Shifting the cost of discovery. Rule 26(c)(1)(B) has also been amended to recognize expressly the court’s authority to allocate discovery costs as part of a protective order. Such orders may be especially useful in cases in which the parties cannot agree on proportionality. Depending on the circumstances, a party may seek a cost-shifting protective order as a way to resolve controversies over the burdensomeness of particular requests.

Early discovery requests and discovery sequencing. New Rule 26(d)(2) allows parties to deliver Rule 34 production requests ahead of the Rule 26(f) conference. Under the new rule, responses are not considered served until the conference occurs. Responses are due within 30 days (not 33)[32] after the conference. The new rule allows the parties to stipulate or move the court for longer deadlines. Finally, New Rule 26(d)(2) allows the parties to stipulate as to the sequence of discovery without requiring a motion or court order.


 

[1]. See New Rule 26(b)(1).

[2]. Id.

[3]. Prior Rule 26(b)(1).

[4]. See id.

[5]. See New Rule 26(b)(1).

[6]. 2015 Committee Notes, supra note 4 at 24.

[7]. Id.

[8]. See New Rule 26(b)(1).

[9]. 2015 Committee Notes, supra note 4 at 23.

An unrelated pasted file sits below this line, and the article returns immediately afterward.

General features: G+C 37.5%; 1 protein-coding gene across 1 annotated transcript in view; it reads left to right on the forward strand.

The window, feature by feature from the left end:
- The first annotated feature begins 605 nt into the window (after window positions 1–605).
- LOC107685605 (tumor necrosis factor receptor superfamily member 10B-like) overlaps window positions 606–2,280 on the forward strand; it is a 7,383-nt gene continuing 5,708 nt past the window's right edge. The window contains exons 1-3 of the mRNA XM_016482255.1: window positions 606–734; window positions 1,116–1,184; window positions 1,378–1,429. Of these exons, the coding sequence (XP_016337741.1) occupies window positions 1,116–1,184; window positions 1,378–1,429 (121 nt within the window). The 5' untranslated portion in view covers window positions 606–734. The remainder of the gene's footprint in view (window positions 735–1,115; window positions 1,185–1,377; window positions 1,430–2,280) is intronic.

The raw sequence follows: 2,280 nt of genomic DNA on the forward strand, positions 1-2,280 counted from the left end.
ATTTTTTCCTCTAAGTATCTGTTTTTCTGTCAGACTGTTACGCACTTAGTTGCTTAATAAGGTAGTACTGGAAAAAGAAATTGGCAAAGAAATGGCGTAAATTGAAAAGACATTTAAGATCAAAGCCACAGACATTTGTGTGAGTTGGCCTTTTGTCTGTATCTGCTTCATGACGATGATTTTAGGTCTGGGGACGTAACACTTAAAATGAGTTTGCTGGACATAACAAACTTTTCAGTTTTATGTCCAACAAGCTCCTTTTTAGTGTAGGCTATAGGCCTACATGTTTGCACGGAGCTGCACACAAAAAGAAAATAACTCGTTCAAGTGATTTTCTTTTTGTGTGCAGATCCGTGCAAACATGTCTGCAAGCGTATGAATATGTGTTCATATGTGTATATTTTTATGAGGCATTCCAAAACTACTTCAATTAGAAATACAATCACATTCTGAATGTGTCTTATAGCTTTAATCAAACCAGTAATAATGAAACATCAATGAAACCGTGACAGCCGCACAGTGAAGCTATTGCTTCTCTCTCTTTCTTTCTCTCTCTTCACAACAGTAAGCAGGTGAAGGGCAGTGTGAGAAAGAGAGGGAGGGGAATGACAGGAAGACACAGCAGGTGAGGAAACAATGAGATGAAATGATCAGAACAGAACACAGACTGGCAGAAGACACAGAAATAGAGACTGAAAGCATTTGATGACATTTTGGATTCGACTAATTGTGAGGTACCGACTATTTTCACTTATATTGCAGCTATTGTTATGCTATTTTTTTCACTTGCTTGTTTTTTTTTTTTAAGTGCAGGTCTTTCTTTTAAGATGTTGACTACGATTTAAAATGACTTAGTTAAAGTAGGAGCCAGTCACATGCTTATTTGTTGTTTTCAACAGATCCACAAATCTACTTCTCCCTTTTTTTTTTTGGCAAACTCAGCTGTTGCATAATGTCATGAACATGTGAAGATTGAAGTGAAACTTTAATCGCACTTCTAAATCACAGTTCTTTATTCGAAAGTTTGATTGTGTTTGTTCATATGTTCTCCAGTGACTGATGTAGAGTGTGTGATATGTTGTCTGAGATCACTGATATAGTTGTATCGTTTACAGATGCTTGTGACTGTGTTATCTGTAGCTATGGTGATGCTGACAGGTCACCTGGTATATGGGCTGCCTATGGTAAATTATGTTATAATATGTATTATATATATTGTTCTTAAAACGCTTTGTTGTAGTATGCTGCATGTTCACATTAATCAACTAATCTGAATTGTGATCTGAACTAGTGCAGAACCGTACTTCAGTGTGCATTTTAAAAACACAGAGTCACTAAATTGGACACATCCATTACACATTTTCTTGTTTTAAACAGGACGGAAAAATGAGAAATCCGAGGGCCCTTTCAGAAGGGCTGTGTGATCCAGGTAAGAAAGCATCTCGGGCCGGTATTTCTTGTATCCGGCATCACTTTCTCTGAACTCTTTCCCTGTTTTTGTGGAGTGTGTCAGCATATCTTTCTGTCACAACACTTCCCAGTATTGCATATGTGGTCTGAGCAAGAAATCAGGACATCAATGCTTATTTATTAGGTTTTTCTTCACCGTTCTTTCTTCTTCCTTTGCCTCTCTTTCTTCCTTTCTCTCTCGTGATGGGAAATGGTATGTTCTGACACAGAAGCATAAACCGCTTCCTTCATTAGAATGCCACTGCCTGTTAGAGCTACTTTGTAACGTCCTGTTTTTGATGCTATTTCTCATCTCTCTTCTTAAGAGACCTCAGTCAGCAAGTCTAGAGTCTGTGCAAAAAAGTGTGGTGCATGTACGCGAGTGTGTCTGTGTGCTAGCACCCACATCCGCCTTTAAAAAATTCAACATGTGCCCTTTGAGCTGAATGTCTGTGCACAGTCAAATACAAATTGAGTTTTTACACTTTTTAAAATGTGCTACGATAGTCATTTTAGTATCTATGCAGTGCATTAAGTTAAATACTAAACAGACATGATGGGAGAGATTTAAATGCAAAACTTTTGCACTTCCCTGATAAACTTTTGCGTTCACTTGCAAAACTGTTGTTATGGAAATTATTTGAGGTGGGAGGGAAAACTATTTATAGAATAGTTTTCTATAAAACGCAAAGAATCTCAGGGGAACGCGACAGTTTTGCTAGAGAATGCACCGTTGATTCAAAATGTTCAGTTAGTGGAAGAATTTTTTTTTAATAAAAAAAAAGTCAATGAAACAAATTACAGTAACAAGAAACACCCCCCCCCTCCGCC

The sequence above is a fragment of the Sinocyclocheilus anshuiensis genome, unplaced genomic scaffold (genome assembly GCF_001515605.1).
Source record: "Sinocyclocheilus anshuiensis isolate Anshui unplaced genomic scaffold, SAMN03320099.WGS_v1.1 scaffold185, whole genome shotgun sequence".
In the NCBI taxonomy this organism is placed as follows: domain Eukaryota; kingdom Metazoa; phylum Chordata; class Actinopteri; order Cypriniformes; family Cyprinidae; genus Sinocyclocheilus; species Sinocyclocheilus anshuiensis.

[10]. Fed.R.Civ.P. 26 at Committee Notes to 2000 Amendment. The 2000 Committee Notes emphasize that “[t]he dividing line between information relevant to the claims and defenses and that relevant only to the subject matter of the action cannot be defined with precision,” and caution that the relevance of particular information to the case “depends on the circumstances of the pending action.”

[11]. New Rule 26(b)(1).

[12]. 2015 Committee Notes, supra note 4 at 23.

[13]. Comment from Allan Karlin, www.regulations.gov/#!documentDetail;D=USC-RULES-CV-2013-0002-2171.

[14]. Comment from Gregory Grisham, www.regulations.gov/#!documentDetail;D=USC-RULES-CV-2013-0002-2218.

[15]. See 2015 Committee Notes,  supra note 4 at 19.

[16]. Id.

[17]. In re Cooper Tire & Rubber Co., 568 F.3d 1180, 1194 (10th Cir. 2009) (finding that Fed.R.Civ.P. 26(b)(2)(C)(iii) does not require a formalistic and detailed balancing of the factors listed therein.).